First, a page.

firm has won an appeal over the Legal Aid Agency’s decision to base a fee on 4,680 pages of prosecution evidence rather than the 10,000 pages claimed.

Costs judge Rowley found in favour of Harewood Law in part, directing the determining officer to recalculate the appropriate graduated fee for 6,000 pages .

The firm had been instructed by defendants in a money laundering case. It argued that the original version of an expert report and the forensic examination of a mobile phone was in universal forensic extraction device (UFED) format while the determining officer was provided with a PDF version of the report. The firm said it was not an appropriate approach to consider the report in a different format.

The judge said: ‘I do not see that it is likely that using the UFED version would be more time consuming than using a PDF version, as otherwise, practitioners would not use it. On this basis, I do not see that the solicitors were prejudiced in the running of the case in being required to use the UFED format. The PDF version was created during that period from the original material.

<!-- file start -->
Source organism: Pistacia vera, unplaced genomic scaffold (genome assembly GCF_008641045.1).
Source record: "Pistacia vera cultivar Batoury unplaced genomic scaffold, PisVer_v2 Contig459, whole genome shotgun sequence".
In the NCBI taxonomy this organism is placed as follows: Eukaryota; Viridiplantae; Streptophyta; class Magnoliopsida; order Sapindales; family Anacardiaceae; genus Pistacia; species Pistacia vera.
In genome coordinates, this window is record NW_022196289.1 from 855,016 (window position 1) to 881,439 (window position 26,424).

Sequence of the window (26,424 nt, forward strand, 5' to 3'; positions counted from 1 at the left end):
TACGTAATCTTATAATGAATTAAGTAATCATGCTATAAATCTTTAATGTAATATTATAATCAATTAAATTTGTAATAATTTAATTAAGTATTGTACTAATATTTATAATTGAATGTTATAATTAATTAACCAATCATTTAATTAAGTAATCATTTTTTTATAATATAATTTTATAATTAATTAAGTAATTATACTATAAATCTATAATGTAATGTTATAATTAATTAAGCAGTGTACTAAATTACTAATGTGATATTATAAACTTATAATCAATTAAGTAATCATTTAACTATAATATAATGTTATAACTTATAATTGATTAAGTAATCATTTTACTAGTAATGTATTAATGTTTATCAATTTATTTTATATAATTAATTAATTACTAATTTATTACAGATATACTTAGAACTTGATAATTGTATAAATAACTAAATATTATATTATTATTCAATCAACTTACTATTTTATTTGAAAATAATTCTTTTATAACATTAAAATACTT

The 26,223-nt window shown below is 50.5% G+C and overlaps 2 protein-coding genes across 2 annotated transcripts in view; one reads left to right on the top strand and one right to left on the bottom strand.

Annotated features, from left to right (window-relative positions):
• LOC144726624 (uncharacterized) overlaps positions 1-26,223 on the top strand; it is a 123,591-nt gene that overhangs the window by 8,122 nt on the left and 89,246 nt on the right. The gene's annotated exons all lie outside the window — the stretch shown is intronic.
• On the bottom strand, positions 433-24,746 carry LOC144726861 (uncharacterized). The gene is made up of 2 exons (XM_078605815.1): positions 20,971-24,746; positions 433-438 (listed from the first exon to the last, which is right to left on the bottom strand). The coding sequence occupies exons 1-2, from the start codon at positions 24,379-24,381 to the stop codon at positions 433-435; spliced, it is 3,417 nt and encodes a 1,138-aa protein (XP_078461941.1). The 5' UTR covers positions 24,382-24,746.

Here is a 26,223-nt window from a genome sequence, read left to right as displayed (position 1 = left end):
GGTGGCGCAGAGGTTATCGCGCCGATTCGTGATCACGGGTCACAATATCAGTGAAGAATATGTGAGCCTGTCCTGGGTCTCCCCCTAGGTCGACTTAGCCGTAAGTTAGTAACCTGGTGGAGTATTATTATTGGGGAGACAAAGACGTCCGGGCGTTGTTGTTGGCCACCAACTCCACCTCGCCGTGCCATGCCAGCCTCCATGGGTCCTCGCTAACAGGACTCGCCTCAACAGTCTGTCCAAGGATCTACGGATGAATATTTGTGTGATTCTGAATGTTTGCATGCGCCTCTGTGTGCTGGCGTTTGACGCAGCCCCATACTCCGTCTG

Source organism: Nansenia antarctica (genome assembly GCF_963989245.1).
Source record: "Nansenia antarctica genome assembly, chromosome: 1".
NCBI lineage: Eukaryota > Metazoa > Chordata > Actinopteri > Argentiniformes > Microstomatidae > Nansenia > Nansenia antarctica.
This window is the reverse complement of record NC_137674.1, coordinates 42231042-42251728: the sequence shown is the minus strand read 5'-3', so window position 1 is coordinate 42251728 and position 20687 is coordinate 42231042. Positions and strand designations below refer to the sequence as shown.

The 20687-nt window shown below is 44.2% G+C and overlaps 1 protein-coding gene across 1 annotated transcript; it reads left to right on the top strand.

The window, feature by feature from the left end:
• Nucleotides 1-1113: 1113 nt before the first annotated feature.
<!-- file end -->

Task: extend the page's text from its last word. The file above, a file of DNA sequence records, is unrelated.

‘As such, there is no suggestion that it would have been any differently formatted if it had been provided by the prosecution at the outset.’

‘Therefore, it is the version that would normally be preferred for the purposes of calculating the [pages of prosecution evidence] and I do not think that the determining officer’s decision to use it in this way was flawed in principle.’

The judgment found the determining officer’s exercise of discretion could not be faulted. It added that ‘around 30% of the images ought to be allowed as being sufficiently important to merit categorisation as PPE’.

The firm, which was partly successful, won the appropriate additional payment as well as £250 for costs and £100 paid on appeal.